I'm confused about this particular sentence, and other ones using ache,I know that 'I have a headache' is correct and works, but it sounds a little weird to me if someone says 'I have a stomachache/a toothache/a backache/an earache'. I feel that with the exception of headache, these should all be uncountable, does anyone agree with me or am I barking up the wrong tree?

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    Nothing to back it up, so I'm not posting this as an answer, but all your examples with articles sound perfectly fine to me. – oerkelens May 13 '15 at 14:45
  • Why would a headache be any different from these other aches? – ebwb May 13 '15 at 14:45
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    Barking. Wrong. Tree. All use the indefinite article. – Mitch May 13 '15 at 14:49
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    Aches and pains and diseases are all over the map. The flu, the grippe, the heaves, the galloping never-get-overs, but a/an headache/earache, a pain in the neck/butt/lower colon, but also pneumonia, asthma, heart/kidney/lung disease (but a disease of the heart/kidney/lung). Don't expect it to make sense; English article use is almost entirely idiomatic. You have to learn the idioms. Sorry about that. That's to make up for not having inflectional paradigms like Russian or Finnish. – John Lawler May 13 '15 at 14:57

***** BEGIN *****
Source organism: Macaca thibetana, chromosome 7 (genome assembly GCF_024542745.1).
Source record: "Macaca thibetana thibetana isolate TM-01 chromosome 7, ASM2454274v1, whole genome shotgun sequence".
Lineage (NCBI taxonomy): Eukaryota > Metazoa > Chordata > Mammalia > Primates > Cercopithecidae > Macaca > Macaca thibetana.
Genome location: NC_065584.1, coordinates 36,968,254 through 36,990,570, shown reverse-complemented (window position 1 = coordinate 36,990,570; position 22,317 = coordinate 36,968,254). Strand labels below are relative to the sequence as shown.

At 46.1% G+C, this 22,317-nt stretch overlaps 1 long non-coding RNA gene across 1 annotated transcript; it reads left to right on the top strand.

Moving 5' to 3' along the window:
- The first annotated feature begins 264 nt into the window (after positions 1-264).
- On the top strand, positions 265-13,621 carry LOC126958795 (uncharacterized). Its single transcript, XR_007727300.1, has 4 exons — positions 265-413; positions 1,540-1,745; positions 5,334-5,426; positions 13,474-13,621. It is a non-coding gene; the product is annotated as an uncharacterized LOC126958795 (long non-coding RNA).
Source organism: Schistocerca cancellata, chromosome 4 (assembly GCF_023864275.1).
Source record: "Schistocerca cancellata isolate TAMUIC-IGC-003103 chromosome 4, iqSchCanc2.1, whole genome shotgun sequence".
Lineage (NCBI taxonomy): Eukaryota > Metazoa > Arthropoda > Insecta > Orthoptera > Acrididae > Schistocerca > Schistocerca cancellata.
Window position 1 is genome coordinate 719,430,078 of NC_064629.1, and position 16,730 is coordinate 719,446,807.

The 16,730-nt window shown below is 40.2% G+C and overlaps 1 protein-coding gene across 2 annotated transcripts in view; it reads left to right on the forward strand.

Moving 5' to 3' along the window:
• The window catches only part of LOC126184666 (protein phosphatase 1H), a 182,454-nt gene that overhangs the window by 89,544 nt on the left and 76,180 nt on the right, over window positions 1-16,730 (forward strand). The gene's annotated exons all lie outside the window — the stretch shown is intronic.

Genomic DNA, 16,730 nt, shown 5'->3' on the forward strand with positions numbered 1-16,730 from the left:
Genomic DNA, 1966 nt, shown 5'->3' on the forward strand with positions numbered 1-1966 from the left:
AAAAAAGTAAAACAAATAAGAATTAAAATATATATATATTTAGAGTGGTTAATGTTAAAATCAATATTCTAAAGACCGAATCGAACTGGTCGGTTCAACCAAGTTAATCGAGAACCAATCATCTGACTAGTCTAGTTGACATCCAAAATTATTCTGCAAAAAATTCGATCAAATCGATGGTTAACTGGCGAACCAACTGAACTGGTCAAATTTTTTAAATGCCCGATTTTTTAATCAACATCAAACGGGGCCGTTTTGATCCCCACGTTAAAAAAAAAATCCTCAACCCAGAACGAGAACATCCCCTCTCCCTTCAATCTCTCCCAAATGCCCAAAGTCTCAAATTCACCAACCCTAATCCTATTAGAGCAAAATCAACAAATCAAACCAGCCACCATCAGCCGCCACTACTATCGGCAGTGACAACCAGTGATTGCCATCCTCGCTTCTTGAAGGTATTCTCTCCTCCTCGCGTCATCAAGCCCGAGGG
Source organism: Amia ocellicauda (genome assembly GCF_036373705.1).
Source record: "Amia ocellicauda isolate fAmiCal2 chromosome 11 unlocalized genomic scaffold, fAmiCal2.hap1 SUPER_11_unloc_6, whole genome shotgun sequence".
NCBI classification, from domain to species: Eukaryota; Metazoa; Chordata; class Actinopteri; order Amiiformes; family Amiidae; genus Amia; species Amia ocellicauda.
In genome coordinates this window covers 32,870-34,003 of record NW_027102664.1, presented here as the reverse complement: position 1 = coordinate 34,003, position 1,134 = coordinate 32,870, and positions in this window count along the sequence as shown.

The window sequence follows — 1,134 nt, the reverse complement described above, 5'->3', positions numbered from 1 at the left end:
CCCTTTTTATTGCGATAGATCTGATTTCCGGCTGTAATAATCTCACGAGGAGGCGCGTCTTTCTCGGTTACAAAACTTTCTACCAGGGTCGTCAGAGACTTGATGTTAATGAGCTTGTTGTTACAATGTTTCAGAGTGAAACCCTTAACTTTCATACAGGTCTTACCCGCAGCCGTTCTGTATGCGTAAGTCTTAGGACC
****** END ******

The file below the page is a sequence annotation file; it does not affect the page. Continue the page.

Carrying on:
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    @Martha: You might find that Victorian ladies had the headache because it was not just a complaint but rather a complete behavioural suite with firmly established causes, permissions and regimens. So in a way there was only the one headache to go round. – David Pugh May 13 '15 at 17:23

While it is common for one to see the words, "headache", "stomachache" etc., spelled as one word, they are actually closed compound words.

Take out the noun adjunct (e.g., head, stomach) and say the sentence again without the indefinite article:

"I have ache."

So ache is in fact a count noun, with a noun adjunct modifier attached. Hence the indefinite article.

Hope this helps?

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